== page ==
MU LT I P L E B E ST I N S P E C I A LT Y S HOW
*ShowSight breed & all breed stats as of 3/31/18 Longhaired Dachshund * five MU LT I P L E G ROU P W I NN I NG A TOP
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*SHOWSIGHT BREED STATS AS OF 3/31/18 **SHOWSIGHT ALL BREED STATS AS OF 3/31/18
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Ad design by Linda Durham
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GCHB CH CENTARRA GET YOUR GAME ON SIRE: MULTI BIS/BISS CH ANAHAB’S MARK IT SQUARE DAM: MULTI BIS/BISS GCH “BRENDA”
ZELDA HITS A TRIFECTA!
Thank You Group Judge Mr. Larry C. Abbott and Breed Judge Mrs. Vicki L. Abbott
ZELDA IS OWNED BY DIANE ADAMCIK, MARGARET HODGE & PAM LAPERRUQUE
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Thank You Group Judge Mrs. Vicki L. Abbott and Breed Judge Mrs. Houston (Toddie) Clark
Thank you Group Judge Mrs. Houston (Toddie) Clark and Breed Judge Mrs. Donnell Richards
ZELDA IS CONDITIONED AND SHOWN BY PAM LAPERRUQUE | CENTARRA@GMAIL.COM
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THE F I RST AND ONLY MASTER HUNTER, BEST IN SHOW WINNER!
A true dual purpose dog . 9 YEARS YOUNG AND STILL GOING STRONG!
Thank you Judge Mr . Mi ke Jackman FOR THIS VERY SPECIAL WIN!
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FLATFORD RUFFLES AND FLOURISHES, MH
Owners : MARY FARWELL, MARVIN FARWELL, KAREN WELKE & TODD FARWELL Breeders : MARY FARWELL, MARVIN FARWELL & TODD FARWELL Handl er : CARLOS J. PUIG
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Honor BY JACQUELINE FOGEL
I ’ve written about spor t smansh ip in the past. I’ve defended and criticized judges and breeders, profession- al handlers and dog show magazines. I’ve wondered about the future of our sport, and I’ve wondered about what the AKC is doing to keep breeding alive. I’ve questioned programs like Junior Showmanship and the National Owner-Han-
So when I got the message from the Korean buyer I was abso- lutely devastated. I spent one sleepless night ordering win records, verifying points and fretting about the situation. The next morning it became clear that I really only had one option open to me. I would have to bring her back to the States, put two more points on her, and send her back to Korea—at my expense. I had sold a champion. Honor demanded that I fulfill that obligation. Honor demanded that I would assume all of the expenses of correcting the error. Honor demanded that I act quickly and decisively, and apologize profusely for my mistake. Then we finished the bitch—for real. We checked points, made sure everybody was entered in the right classes and the win was recorded accurately in the judges’ books. We did not move her up to Best Of Breed on the second day so there would be “insurance” points if she won again, and she did. I sent immediate word to the Korean buyer that she was, indeed, finally a real champion. It was an expensive lesson for me (always make sure wins are recorded accurately, and don’t assume anything until the certificate arrives). I thought that would be the end of my tale of woe, but to my surprise there has been an interesting sequel. As I “HONOR IS UNCONDITIONAL, AND IT’S PRETTY MUCH A DICHOTOMY. YOU EITHER BEHAVE HONORABLY OR YOU DON’T. YOU EITHER FULFILL YOUR OBLIGATIONS OR YOU DON’T. IN SHORT, YOU DO EXACTLY WHAT YOU SAY YOU ARE GOING TO DO.”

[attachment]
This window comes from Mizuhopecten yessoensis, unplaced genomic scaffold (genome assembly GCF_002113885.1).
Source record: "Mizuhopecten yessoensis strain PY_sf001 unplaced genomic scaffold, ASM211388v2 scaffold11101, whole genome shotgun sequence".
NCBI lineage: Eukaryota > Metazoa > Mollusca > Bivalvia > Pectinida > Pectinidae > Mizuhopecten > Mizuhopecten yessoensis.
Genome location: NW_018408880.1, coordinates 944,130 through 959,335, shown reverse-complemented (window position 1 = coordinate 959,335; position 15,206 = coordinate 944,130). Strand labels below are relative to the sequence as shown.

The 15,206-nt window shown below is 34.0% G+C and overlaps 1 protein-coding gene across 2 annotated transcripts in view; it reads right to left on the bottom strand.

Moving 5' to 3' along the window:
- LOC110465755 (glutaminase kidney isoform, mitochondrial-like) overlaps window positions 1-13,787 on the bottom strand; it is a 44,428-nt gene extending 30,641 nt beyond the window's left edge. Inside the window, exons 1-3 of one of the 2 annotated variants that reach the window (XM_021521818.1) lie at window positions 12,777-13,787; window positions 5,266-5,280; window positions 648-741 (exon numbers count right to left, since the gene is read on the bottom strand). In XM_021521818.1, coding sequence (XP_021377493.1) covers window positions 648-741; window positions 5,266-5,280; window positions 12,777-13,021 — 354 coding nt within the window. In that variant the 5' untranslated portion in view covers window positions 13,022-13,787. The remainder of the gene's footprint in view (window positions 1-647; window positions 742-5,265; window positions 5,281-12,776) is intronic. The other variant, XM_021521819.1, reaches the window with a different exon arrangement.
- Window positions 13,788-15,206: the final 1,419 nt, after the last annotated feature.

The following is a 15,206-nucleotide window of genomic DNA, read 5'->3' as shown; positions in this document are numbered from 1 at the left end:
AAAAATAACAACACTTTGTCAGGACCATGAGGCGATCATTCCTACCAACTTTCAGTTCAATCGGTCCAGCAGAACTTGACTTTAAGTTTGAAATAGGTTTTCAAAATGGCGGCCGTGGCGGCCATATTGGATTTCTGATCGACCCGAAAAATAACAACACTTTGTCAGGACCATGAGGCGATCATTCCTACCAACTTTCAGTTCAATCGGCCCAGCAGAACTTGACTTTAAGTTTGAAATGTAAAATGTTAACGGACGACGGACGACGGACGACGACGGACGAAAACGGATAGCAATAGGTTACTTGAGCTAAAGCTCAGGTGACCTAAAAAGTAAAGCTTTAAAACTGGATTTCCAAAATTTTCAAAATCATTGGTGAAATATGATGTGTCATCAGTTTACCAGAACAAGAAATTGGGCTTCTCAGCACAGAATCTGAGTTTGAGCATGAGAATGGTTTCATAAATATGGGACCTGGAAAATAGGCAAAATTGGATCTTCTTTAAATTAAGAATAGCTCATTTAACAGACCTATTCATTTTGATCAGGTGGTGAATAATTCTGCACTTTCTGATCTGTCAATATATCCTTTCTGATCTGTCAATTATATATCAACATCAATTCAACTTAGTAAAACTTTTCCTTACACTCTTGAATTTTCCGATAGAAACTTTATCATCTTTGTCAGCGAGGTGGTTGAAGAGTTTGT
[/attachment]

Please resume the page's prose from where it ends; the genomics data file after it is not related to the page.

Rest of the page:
dler competitions. But I haven’t written about honor among us dog show people. I haven’t addressed the necessary bonds of trust, we must have for each other, and what it means to act honorably. We need to talk. Officially, honor as a verb means to regard with great respect or fulfill an obligation or keep an agreement. It doesn’t specify conditions like “If I have enough time,” or “if some- thing more interesting doesn’t pop up on my list of things to do,” or “If I remember it.” Honor is unconditional, and it’s pretty much a dichotomy. You either behave honorably or you don’t. You either fulfill your obligations or you don’t. In short, you do exactly what you say you are going to do. This issue came up for me in a recent puppy sale I made to a buyer in Korea. I sold the Korean buyer an AKC champion bitch, and made all the arrangements to fly her there. About two weeks after she arrived in Korea I heard from the buyer who said he was checking AKC records and discovered that the bitch I sent only had 13 points. I was as shocked as a person can be. I very closely monitor all of the points on my dogs, and the AKC web site has made it increasingly easy to do that. I knew I had finished her championship. I had not even entered her in a show for 10 months because I was so sure she was finished. Well, I was wrong, and the dog I sent to Korea still needed two points to become an AKC champion. I am not at all sure what happened, though I suspect there was a recording error somewhere along the line. A bitch I was showing at the same time is recorded as having 27 points— an unusually large number and quite a few more than I usu- ally put on a dog even when looking for that elusive second major. The Korean bitch had started her winning early with a 3-point major at a Terrier specialty, under a breeder judge. It was not hard to put points on her—she is a beautiful, elegant dog with a fabulous head and graceful movement. Her second major came quickly—the day before our National Specialty under a renowned Terrier judge. I stopped showing her just two months later because I thought she was finished. Unfortunately for me I did not keep a written record of her wins because I always rely upon the AKC records. Neither do I take photographs of single-point wins. I didn’t know I was going to be selling her, so I was not as diligent as I could have been. And because I manage a large number of breeding dogs in two breeds, I did not notice that her championship certifi- cate was not among the others I was receiving around that time. It was a comedy of small errors that led up to this point.